A-Z Movie Challenge: Unmasked Noise

English manga readers know this one as Anonymous Noise, and anime watchers know it as Fukumenkei Noise. Why the English title of the live action was settled on as Unmasked Noise, I’ll never know but I’ll take it.

This was another title where I needed a ‘U’ entry, and just plucked the first one that I thought would be interesting or recognized. Considering I’ve read about seven volumes of the manga, several years ago, I figured I’d have a better chance of enjoying it then going completely random. I certainly wasn’t expecting the coming result though.

Unmasked Noise is the story Arisugawa Nino (Nakajo Ayami), and the boys that occupy her musicial entanglements. First was Momo (Koseki Yuta), who loved nothing more then Nino’s voice, but moved away suddenly. Then there was Yuzu (Shison Jun), the brilliant young composer with a vocal disease, who then also parts with Yuzu. Both boys promised Nino that they would meet again through her singing, thus she pursues it – managing to meet again with Yuzu in high school, but is still desperately searching for Momo.

How to say this… I thought I might be a bit burnt out from watching so many movies back to back. I couldn’t really settle into my movie mode with this one. I don’t think I’ve ever checked the time left on a movie as many times I did with this one. Which is surprising since Unmasked Noise has all the components of being an amazing adaptation.

The first point being the locations. The school has that oddly cozy, very relatable feeling to it, especially the music rooms of course. The cafes, homes, coast locations and recording studios all looked and felt so appropriate for the mood which were striking and well used. There might not have been any bokeh filters, but there was a dampened shojo spark to each scene.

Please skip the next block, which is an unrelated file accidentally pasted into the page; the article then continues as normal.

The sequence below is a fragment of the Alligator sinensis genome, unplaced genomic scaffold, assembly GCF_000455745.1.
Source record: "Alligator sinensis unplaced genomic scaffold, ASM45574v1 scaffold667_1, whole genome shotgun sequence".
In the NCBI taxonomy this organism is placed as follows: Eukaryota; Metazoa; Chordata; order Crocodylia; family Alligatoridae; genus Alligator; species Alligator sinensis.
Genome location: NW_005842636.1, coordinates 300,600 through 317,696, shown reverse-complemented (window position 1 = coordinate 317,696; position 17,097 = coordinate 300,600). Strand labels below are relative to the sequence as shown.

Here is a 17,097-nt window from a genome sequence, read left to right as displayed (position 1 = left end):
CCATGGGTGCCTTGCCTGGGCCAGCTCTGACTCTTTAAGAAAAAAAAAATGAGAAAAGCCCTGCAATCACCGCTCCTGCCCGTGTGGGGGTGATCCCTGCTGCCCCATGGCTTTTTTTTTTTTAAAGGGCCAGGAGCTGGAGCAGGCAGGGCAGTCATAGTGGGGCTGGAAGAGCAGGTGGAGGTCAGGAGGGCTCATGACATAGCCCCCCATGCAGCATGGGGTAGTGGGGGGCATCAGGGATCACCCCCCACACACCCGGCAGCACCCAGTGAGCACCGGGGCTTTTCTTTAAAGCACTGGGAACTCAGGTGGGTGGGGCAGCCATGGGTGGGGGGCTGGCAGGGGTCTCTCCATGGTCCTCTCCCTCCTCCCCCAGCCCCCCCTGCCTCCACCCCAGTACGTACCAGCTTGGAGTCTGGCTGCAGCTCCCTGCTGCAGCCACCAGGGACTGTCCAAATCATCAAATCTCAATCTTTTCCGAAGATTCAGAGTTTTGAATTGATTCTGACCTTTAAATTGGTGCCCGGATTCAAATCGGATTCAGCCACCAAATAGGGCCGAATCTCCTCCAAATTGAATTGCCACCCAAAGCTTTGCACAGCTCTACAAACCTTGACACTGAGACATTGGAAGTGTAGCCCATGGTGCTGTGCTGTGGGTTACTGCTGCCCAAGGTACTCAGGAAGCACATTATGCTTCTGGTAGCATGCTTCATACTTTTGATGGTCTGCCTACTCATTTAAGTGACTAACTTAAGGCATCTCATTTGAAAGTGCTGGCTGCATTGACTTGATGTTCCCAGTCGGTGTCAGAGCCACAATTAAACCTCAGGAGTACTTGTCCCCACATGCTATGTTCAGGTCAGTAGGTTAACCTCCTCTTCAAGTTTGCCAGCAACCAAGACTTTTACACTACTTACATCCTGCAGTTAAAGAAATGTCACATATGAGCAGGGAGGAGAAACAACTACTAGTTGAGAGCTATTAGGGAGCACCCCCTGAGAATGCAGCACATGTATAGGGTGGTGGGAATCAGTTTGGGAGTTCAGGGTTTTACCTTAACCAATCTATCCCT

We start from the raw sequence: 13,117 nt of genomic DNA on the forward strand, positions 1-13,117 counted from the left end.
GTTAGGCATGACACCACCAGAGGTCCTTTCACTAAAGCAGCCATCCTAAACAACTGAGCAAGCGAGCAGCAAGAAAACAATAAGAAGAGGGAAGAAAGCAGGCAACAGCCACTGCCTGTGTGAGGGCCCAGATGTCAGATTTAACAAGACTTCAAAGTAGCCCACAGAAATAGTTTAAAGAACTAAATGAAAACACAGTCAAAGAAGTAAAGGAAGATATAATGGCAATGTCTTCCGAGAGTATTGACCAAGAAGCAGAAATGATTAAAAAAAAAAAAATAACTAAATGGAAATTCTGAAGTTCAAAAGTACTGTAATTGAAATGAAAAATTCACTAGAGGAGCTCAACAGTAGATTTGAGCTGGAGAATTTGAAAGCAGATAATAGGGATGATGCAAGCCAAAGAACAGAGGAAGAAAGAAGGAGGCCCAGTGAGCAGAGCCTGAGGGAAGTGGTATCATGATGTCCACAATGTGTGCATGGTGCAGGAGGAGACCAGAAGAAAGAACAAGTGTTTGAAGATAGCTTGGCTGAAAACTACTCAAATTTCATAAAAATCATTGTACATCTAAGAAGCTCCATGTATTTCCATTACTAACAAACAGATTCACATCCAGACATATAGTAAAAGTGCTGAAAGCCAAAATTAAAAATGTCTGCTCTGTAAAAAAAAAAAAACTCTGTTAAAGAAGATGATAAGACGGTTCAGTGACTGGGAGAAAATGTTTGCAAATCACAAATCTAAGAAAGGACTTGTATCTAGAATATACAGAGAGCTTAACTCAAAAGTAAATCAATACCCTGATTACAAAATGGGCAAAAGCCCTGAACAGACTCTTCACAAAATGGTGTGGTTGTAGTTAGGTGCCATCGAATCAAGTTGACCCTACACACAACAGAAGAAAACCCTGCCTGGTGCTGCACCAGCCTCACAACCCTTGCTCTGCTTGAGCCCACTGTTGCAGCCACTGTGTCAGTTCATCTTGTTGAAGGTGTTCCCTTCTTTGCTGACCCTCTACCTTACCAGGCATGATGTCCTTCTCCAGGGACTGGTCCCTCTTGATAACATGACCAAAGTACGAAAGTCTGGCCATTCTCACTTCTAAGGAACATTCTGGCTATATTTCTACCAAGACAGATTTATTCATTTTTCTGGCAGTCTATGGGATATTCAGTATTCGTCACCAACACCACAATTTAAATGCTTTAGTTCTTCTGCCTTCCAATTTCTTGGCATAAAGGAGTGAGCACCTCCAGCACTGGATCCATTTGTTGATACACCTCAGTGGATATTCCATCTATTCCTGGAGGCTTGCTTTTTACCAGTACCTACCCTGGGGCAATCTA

The second big point was the music. A lot of music based manga, rarely actually rely on the music to help carry the story. Performances are lead up to, implied, but rarely fully performed. Meanwhile Unmasked Noise made a point to have multiple musical numbers. Large in part due to the fact that the band in charge of the music production and direction was none other than MAN WITH A MISSON (i.e. the wolf head band).

I wasn’t particularly blown away with any particular song, but I appreciate that the movie didn’t cut corners in this regard. I’m curious if Nakajo Ayami was the actual vocalist, and if the rest of the group could play their instruments. Nothing looked too out of place if they were lip synching, or air playing either way. Then again, I couldn’t help but feel that they took some inspiration from a certain senior film near and dear to my heart but now’s not the time for that comparison.

Another point being the cast. I rarely find myself impressed with child actors, but I really liked the child actors cast for Nino, Momo and Yuzu. They were cute and felt like real children verses being too crazily coached. Of course, their teen counterparts are absolutely star studded as previously mentioned, and individually everyone was incredibly striking.

Unfortunately, Unmasked Noise despite having the groundwork laid to be outstanding felt entirely soulless to me.

The story felt long, and I never once got into it. This being despite the fact the film was no longer then usual, and I was familiar with the series already. Individually the monologues and voice overs were great, but the cast chemistry was incredibly lacking. Especially considering there’s a love triangle and a secondary couple I thought at some point I’d get my heart fluttering but alas…

Unmasked Noise wasn’t disappointing, as it’s still on par with it’s peers for what it is. However, it does demonstrate that you can have all the ideal circumstances and still end up with something lackluster. Alas, not quite a dud but certainly not a film I’d really recommend this time around.


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